En la actualidad el profesional responsable del laboratorio de análisis clínicos comparte la responsabilidad de los resultados que informa con el ingeniero a cargo del correcto uso de los aparatos automatizados. El profesional responsable se ha convertido en mero espectador del sistema y no participa activamente como deberia hacerlo en beneficio de un mejor diagnóstico.

Con este panorama, como paciente, creo conveniente revisar los procedimientos que se utilizan  actualmente para estudiar mi verdadero estado bioquímico para lograr que la información volcada en mi protocolo así lo refleje.

“Lo que no sirve para  su madre,  tampoco sirve para  su paciente”.
                                                                                      Dr.Samy Cembal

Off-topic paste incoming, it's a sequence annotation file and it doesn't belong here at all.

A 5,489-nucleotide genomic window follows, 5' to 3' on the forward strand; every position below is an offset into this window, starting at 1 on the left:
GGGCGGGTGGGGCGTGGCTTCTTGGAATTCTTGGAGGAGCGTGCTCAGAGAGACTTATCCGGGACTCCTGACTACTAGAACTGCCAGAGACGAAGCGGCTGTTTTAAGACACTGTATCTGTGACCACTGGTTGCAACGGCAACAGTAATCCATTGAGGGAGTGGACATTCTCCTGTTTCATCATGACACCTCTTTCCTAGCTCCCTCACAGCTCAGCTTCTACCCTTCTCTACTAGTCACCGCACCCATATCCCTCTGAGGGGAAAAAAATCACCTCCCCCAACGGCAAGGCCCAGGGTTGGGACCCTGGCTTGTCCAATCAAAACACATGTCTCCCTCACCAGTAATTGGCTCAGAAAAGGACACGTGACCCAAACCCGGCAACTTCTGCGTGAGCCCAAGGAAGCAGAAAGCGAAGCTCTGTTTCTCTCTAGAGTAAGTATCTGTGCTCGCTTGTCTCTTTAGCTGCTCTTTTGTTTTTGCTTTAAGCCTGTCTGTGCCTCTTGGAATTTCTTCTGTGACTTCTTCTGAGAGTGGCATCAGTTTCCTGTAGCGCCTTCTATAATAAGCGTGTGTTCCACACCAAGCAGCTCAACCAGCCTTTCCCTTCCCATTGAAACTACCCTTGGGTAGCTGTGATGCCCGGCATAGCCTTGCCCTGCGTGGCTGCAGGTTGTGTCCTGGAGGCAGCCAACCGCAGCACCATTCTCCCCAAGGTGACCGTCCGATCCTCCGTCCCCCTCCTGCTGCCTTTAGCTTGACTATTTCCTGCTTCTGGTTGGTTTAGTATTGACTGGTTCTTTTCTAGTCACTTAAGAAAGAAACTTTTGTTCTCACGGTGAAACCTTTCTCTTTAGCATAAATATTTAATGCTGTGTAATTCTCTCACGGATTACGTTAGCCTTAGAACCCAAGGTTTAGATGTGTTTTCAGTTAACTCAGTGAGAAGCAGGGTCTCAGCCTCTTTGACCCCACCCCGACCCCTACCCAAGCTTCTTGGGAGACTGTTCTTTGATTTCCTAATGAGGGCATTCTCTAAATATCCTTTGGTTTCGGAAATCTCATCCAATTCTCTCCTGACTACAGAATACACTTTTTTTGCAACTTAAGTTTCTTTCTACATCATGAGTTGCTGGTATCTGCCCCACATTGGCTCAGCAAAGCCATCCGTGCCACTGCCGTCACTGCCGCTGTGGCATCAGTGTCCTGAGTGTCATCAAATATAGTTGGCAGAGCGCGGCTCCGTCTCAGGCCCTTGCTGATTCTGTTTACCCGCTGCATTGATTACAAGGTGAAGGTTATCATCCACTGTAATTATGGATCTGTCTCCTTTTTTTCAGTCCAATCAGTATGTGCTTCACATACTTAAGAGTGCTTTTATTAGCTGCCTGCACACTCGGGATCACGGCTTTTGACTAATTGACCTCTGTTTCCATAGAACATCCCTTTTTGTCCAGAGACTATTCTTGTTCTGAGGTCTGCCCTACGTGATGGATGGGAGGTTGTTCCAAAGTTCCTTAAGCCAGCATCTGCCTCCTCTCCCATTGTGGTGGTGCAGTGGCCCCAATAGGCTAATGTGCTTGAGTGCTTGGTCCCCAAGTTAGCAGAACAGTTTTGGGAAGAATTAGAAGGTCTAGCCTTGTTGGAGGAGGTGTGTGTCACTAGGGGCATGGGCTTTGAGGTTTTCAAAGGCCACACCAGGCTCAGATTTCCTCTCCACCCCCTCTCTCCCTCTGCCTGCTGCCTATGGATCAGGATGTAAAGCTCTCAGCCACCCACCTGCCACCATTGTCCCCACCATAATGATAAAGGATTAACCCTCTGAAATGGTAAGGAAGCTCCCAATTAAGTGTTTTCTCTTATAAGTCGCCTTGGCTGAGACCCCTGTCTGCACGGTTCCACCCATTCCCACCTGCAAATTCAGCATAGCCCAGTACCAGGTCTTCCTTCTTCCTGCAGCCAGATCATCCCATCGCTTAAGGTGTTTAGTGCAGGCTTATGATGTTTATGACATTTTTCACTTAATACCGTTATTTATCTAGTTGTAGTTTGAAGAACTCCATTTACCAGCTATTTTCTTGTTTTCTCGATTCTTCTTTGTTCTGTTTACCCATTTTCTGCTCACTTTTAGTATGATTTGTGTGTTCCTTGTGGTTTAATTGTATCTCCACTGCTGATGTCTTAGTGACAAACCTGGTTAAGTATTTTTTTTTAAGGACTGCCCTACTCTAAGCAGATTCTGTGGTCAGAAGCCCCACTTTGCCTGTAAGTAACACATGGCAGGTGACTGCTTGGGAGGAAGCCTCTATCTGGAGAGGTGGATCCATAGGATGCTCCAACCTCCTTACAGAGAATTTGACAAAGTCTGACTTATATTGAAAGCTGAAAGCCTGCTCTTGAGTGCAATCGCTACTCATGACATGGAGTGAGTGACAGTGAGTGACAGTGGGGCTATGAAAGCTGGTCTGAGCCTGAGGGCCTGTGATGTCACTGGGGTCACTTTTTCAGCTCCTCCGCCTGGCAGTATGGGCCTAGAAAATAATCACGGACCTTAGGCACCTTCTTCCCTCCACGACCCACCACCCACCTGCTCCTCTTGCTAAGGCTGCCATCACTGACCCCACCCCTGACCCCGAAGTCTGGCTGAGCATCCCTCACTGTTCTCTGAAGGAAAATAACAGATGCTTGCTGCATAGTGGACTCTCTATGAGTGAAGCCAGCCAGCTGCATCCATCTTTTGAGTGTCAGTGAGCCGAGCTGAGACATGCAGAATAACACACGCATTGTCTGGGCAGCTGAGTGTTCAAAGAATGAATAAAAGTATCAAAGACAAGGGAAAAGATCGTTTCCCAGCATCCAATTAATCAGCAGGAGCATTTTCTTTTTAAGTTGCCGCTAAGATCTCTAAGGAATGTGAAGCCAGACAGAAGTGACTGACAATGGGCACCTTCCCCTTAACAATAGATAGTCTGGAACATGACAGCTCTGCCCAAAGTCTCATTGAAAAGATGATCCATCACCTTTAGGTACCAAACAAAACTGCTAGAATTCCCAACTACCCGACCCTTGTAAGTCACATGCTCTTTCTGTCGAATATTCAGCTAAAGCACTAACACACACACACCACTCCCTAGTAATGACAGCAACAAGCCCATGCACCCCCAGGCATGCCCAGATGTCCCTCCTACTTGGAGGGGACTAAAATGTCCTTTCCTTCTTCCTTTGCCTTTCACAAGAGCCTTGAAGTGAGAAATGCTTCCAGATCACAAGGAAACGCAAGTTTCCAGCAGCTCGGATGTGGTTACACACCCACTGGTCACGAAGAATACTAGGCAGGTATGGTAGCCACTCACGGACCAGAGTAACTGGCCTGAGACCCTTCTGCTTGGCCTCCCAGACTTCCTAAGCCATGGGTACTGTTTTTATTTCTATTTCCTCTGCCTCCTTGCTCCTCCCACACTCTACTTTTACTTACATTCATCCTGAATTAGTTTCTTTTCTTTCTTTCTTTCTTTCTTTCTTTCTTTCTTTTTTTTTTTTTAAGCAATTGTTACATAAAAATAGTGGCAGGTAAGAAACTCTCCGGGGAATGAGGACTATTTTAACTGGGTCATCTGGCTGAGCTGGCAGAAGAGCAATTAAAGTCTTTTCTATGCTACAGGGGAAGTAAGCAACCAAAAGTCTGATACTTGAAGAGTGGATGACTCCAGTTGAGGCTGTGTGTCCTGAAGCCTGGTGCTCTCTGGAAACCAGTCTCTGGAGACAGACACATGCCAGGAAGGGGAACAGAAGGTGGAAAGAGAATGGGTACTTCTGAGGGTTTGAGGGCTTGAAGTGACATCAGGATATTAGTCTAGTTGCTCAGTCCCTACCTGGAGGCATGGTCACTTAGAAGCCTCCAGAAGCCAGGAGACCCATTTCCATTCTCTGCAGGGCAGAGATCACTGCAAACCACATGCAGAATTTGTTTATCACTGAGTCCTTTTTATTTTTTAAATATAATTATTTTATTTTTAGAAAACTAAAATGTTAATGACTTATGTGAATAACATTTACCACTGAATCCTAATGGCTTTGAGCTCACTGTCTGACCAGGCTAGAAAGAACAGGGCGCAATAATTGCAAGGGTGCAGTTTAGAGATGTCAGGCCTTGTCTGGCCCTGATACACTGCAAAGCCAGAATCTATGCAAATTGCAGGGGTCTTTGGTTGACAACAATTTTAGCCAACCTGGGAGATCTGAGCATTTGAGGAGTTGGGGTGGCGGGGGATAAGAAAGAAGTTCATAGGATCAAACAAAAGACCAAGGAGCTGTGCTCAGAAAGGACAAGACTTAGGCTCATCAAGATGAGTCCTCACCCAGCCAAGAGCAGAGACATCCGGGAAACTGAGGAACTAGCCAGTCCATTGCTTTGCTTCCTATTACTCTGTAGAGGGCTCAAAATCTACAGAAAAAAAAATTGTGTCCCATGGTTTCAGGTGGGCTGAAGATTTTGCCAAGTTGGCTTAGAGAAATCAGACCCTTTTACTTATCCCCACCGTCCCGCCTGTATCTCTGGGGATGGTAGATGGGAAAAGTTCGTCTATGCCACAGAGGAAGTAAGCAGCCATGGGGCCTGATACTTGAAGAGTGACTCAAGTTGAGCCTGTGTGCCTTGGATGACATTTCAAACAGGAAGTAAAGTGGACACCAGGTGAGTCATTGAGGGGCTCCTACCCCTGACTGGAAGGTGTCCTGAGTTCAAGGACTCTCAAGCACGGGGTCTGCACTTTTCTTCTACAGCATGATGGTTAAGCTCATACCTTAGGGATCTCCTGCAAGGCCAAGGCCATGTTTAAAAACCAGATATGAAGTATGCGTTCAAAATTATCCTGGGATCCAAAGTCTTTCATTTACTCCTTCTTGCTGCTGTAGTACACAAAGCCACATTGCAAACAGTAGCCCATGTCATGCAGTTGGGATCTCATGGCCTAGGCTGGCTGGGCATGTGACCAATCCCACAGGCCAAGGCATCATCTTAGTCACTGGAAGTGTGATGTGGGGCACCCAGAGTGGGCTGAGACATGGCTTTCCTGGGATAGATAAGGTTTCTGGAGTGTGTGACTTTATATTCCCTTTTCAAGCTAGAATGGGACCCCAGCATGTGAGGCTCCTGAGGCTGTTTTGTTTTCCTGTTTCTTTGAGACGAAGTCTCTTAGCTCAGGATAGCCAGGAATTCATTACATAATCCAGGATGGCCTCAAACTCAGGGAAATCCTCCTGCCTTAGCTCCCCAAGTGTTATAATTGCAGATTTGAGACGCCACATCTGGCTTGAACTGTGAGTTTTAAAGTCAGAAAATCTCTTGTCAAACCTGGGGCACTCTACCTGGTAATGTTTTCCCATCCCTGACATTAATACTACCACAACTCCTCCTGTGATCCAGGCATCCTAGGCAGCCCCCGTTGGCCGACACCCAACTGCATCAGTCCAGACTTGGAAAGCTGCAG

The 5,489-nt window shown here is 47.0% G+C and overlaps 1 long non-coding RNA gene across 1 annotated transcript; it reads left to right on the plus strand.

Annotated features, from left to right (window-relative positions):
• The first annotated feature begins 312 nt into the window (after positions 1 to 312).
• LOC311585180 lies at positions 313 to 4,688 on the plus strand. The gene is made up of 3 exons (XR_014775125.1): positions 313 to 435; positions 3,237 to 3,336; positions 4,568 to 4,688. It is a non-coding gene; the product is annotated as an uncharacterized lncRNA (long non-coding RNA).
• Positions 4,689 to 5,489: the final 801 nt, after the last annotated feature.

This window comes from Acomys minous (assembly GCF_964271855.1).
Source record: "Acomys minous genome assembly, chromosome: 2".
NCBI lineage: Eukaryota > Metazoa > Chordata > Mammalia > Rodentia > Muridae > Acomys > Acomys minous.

English version:

Uncertainty in my clinical laboratory report


Over the past years, the latest “state to the art” automated analytical technology allowed clinical laboratories to, amazingly, increase their operational capacity.  These automated systems had promoted the creation of Mega laboratories, which are able to evaluate about 500 to 1000 patients daily.

Based on the comparison of results obtained for the same sample, either using the automated or manual systems, it can be concluded that, even though the intra-laboratory variation has noticeably decreased by using automated systems, inter-laboratory variation is still high for results obtained from even same manufacturer analyzers.


This particular scenario, as a PATIENT, worries me lots, since I still cannot determine (even with these sophisticated systems with which the results, theoretically,  are more accurate), if the numeric differences  obtained in the result are due to analytical or biochemical changes.

On the other hand, even though the international community assumes, already, that the analytical phase is resolved, (controversial fact based on External Quality Programs results), it is worldwide accepted that the pre-analytical stage is the one which introduces more error.